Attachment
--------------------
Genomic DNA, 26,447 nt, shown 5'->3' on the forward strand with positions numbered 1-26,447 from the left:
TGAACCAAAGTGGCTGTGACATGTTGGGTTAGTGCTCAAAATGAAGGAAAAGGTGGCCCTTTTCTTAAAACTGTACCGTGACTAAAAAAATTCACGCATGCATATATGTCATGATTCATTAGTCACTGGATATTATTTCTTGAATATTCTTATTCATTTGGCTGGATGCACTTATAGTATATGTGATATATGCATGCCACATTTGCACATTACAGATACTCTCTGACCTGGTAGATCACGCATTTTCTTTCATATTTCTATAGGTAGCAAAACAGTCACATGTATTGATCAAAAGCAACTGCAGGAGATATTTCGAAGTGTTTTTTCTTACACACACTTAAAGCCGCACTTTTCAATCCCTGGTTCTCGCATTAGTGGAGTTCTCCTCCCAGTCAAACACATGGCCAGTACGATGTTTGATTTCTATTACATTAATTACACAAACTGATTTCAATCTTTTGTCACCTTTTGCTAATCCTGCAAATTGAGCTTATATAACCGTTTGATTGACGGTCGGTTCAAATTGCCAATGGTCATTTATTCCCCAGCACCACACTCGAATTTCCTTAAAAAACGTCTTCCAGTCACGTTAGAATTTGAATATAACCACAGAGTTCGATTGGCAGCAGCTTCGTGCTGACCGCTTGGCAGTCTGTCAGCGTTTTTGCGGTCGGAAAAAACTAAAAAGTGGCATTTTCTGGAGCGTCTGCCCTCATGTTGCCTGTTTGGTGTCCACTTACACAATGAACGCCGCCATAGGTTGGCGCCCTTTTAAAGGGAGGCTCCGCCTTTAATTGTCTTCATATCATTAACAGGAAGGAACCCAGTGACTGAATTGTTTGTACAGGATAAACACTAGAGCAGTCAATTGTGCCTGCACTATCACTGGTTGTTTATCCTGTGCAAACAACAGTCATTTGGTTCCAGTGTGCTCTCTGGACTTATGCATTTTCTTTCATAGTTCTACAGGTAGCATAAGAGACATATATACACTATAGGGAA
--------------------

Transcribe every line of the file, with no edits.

Genomic DNA, 26,447 nt, shown 5'->3' on the forward strand with positions numbered 1-26,447 from the left:
TGAACCAAAGTGGCTGTGACATGTTGGGTTAGTGCTCAAAATGAAGGAAAAGGTGGCCCTTTTCTTAAAACTGTACCGTGACTAAAAAAATTCACGCATGCATATATGTCATGATTCATTAGTCACTGGATATTATTTCTTGAATATTCTTATTCATTTGGCTGGATGCACTTATAGTATATGTGATATATGCATGCCACATTTGCACATTACAGATACTCTCTGACCTGGTAGATCACGCATTTTCTTTCATATTTCTATAGGTAGCAAAACAGTCACATGTATTGATCAAAAGCAACTGCAGGAGATATTTCGAAGTGTTTTTTCTTACACACACTTAAAGCCGCACTTTTCAATCCCTGGTTCTCGCATTAGTGGAGTTCTCCTCCCAGTCAAACACATGGCCAGTACGATGTTTGATTTCTATTACATTAATTACACAAACTGATTTCAATCTTTTGTCACCTTTTGCTAATCCTGCAAATTGAGCTTATATAACCGTTTGATTGACGGTCGGTTCAAATTGCCAATGGTCATTTATTCCCCAGCACCACACTCGAATTTCCTTAAAAAACGTCTTCCAGTCACGTTAGAATTTGAATATAACCACAGAGTTCGATTGGCAGCAGCTTCGTGCTGACCGCTTGGCAGTCTGTCAGCGTTTTTGCGGTCGGAAAAAACTAAAAAGTGGCATTTTCTGGAGCGTCTGCCCTCATGTTGCCTGTTTGGTGTCCACTTACACAATGAACGCCGCCATAGGTTGGCGCCCTTTTAAAGGGAGGCTCCGCCTTTAATTGTCTTCATATCATTAACAGGAAGGAACCCAGTGACTGAATTGTTTGTACAGGATAAACACTAGAGCAGTCAATTGTGCCTGCACTATCACTGGTTGTTTATCCTGTGCAAACAACAGTCATTTGGTTCCAGTGTGCTCTCTGGACTTATGCATTTTCTTTCATAGTTCTACAGGTAGCATAAGAGACATATATACACTATAGGGAA